|BIORC Sun Card--copyright 2012 MDE (All Rights Reserved).|
Today's Tarot Blog Hop theme is Celebrate the Sunrise.
For me, a lot of my observances and celebrations of the sun and its cycles are colored by the fact that I am a Wiccan. This is something that extends to the other members of the Order and lodge that I belong to (though the correct label for them is pagan).
I tend to think of this blending as "mooning the sun." For a religion that focuses on the moon, Wicca pays a lot of attention to the sun. There are Wiccans who do the annual drumming up of the sun. Four of the eight big Wiccan holidays are directly related to the main turning points of the sun's cycle, the two Equinoxes and two Solistices.
By the way, three of these four are built right into the Golden Dawn system...all Golden Dawn Orders can claim to be involved in the ancient pagan mysteries if they still observe these three events in their annual ritual cycle.
On the other hand, one could argue that the Golden Dawn pays little attention to the moon...unless you count the number of members who are Wiccan and pagan and/or check the phase of the moon before doing any major magical work.
Life as we know it on this planet would not be as it is if it wasn't for the interplay of the sun and the moon. Our planet has been blessed to have a large moon and a solar orbit that places it in a comfortable (or as comfortable as you can get in this universe) zone that supports life.
The best illustration of the play between the sun and the moon comes from Ancient Egyptian mythology. The original calendar in Ancient Egypt was 360 days, which was divided up into ten day periods (the 36 decans). This calendar would rapidly grow out of sync with the actual seasons of the year. The mythology of Anciet Egypt actually records an attempt to correct the calendar and explain "mytholically" what was happening.
According to the myth, the Earth God Geb made love to his sister, the Sky Goddess Nut. This act upset Nut's father so much that he forbid her to give birth during the days of the normal calendar. Nut. being pregnant with quintuplets, called upon Thoth to aid her. Thoth goes to the moon and plays dice with the moon; in this manner, Thoth wins five extra days to allow for the birth of Nut's children (Osiris, Horus the Elder, Set, Isis and Nephthys). By this act, Thoth starts to become a moon God.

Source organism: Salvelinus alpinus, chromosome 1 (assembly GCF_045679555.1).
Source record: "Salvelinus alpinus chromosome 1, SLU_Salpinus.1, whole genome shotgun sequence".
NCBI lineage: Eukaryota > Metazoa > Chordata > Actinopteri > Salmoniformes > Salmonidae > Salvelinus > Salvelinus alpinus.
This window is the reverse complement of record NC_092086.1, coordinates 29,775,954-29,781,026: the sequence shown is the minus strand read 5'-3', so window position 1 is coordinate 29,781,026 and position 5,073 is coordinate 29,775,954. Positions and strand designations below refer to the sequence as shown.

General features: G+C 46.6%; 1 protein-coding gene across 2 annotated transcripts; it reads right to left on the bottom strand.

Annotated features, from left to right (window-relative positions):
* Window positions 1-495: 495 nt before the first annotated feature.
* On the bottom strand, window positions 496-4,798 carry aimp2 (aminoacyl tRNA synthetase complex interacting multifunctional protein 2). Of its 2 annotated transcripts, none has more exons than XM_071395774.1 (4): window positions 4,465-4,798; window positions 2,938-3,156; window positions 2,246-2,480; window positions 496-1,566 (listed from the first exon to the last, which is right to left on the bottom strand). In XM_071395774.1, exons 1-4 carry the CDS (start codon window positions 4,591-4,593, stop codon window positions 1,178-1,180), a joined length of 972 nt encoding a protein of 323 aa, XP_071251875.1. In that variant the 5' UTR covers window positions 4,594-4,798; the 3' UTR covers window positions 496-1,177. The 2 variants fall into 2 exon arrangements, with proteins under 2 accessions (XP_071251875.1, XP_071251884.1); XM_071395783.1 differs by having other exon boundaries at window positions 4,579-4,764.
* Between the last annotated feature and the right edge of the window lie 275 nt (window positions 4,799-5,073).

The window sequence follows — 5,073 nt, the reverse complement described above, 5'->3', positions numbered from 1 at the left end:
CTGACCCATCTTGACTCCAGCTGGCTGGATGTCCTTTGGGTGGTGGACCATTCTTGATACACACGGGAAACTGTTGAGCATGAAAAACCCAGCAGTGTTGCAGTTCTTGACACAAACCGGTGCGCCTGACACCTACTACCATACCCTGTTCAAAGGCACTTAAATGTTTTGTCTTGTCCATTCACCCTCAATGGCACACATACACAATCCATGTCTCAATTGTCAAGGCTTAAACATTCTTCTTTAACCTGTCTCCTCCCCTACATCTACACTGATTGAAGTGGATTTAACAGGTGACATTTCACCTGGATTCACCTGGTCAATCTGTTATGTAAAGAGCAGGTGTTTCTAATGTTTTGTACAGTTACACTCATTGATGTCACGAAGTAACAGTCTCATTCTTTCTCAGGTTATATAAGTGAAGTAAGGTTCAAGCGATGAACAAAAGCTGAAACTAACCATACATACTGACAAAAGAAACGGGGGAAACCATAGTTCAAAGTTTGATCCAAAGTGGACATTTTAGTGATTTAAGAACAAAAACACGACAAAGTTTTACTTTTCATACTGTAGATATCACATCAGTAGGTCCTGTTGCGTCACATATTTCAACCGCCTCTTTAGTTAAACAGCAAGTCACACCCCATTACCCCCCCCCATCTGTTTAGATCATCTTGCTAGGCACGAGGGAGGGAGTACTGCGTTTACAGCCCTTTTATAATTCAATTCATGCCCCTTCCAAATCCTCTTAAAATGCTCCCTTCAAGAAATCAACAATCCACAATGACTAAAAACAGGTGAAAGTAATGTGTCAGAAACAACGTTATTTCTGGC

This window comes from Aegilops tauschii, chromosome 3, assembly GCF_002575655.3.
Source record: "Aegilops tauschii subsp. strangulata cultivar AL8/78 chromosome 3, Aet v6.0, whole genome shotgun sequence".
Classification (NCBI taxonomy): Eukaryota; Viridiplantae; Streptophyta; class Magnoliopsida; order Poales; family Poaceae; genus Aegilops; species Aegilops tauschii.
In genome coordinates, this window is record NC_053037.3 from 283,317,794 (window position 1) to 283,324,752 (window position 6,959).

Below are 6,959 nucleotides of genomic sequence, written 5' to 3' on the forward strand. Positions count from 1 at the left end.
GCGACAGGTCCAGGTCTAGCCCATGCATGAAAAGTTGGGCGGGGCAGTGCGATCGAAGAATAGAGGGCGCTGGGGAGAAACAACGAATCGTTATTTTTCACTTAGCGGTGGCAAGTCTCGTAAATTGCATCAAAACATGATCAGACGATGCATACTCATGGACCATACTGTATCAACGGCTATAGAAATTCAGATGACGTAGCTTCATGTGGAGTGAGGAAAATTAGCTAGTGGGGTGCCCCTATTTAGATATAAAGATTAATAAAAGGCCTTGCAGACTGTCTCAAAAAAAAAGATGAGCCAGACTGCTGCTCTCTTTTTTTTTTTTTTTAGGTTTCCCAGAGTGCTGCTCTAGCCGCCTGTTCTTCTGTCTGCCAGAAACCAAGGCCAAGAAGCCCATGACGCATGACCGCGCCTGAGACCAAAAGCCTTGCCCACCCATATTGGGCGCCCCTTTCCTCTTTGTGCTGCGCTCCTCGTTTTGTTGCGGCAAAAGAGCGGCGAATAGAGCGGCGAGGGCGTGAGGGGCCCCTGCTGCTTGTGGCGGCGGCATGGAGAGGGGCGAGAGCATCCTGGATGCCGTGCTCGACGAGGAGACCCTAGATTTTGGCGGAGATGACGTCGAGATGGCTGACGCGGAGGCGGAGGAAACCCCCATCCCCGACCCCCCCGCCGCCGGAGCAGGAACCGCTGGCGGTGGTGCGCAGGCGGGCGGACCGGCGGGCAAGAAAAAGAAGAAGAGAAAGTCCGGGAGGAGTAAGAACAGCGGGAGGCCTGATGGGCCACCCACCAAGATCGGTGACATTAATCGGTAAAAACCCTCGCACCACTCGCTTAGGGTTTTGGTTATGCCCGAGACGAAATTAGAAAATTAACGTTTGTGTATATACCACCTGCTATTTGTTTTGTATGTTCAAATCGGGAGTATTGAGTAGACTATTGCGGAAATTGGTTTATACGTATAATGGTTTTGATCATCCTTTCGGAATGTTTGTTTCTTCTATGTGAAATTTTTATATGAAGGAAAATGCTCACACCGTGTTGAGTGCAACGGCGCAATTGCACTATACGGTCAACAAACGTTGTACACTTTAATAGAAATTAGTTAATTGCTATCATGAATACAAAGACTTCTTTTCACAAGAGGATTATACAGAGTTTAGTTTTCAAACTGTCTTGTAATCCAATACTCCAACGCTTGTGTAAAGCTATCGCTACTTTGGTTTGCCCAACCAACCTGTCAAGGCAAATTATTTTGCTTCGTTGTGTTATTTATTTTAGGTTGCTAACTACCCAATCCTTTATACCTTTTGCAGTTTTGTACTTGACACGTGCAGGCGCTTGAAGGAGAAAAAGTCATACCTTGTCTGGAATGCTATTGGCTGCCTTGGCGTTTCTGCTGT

The interesting thing about this myth, besides the interplay of the solar and lunar calendars, is the fact that the moon, over the course of billions of years, have changed the length of the day on earth, therefore changing the number of days in a earth year. Therefore the myth mirrors a scientific truth.
I was reminded of this story when I was creating the version of the Sun card that illustrates this post. Originally, I meant for there to be two cats sitting on the wall (because I have a problem with Sun cards with creepy children in them)--but by the time I was done, they had morphed into monkeys or baboons, a symbol of Thoth. The baboons of Thoth are said to celebrate the sunrise every morning by giving out loud cries. One can say that the Ancient Egyptians celebrated the sunrise by having monkeys moon the sun.
If you are proceeding with the Blog Hop, your next stop will be The Hermit's Lamp (Andrew McGregor).